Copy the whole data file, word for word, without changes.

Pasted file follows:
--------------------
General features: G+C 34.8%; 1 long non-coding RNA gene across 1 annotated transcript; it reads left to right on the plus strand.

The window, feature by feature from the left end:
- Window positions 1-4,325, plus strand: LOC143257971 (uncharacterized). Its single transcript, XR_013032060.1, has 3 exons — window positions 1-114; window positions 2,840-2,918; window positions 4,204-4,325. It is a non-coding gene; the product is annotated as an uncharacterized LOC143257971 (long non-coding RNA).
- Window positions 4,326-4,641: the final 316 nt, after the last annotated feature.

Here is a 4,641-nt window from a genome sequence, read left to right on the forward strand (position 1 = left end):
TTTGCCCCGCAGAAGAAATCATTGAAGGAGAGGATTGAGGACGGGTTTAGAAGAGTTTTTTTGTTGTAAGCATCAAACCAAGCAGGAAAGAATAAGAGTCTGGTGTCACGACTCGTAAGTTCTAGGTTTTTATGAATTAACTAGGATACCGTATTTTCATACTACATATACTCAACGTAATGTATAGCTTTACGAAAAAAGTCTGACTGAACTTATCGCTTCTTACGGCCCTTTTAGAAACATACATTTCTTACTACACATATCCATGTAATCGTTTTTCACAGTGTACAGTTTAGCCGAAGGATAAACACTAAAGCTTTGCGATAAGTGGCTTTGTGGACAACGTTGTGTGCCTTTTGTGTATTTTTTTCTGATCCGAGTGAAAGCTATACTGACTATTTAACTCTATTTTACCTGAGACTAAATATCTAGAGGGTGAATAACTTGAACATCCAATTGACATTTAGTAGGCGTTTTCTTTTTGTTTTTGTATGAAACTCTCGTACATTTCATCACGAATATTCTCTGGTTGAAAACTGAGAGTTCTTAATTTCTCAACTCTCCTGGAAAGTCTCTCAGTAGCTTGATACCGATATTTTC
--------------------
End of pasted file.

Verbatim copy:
General features: G+C 34.8%; 1 long non-coding RNA gene across 1 annotated transcript; it reads left to right on the plus strand.

The window, feature by feature from the left end:
- Window positions 1-4,325, plus strand: LOC143257971 (uncharacterized). Its single transcript, XR_013032060.1, has 3 exons — window positions 1-114; window positions 2,840-2,918; window positions 4,204-4,325. It is a non-coding gene; the product is annotated as an uncharacterized LOC143257971 (long non-coding RNA).
- Window positions 4,326-4,641: the final 316 nt, after the last annotated feature.

Here is a 4,641-nt window from a genome sequence, read left to right on the forward strand (position 1 = left end):
TTTGCCCCGCAGAAGAAATCATTGAAGGAGAGGATTGAGGACGGGTTTAGAAGAGTTTTTTTGTTGTAAGCATCAAACCAAGCAGGAAAGAATAAGAGTCTGGTGTCACGACTCGTAAGTTCTAGGTTTTTATGAATTAACTAGGATACCGTATTTTCATACTACATATACTCAACGTAATGTATAGCTTTACGAAAAAAGTCTGACTGAACTTATCGCTTCTTACGGCCCTTTTAGAAACATACATTTCTTACTACACATATCCATGTAATCGTTTTTCACAGTGTACAGTTTAGCCGAAGGATAAACACTAAAGCTTTGCGATAAGTGGCTTTGTGGACAACGTTGTGTGCCTTTTGTGTATTTTTTTCTGATCCGAGTGAAAGCTATACTGACTATTTAACTCTATTTTACCTGAGACTAAATATCTAGAGGGTGAATAACTTGAACATCCAATTGACATTTAGTAGGCGTTTTCTTTTTGTTTTTGTATGAAACTCTCGTACATTTCATCACGAATATTCTCTGGTTGAAAACTGAGAGTTCTTAATTTCTCAACTCTCCTGGAAAGTCTCTCAGTAGCTTGATACCGATATTTTC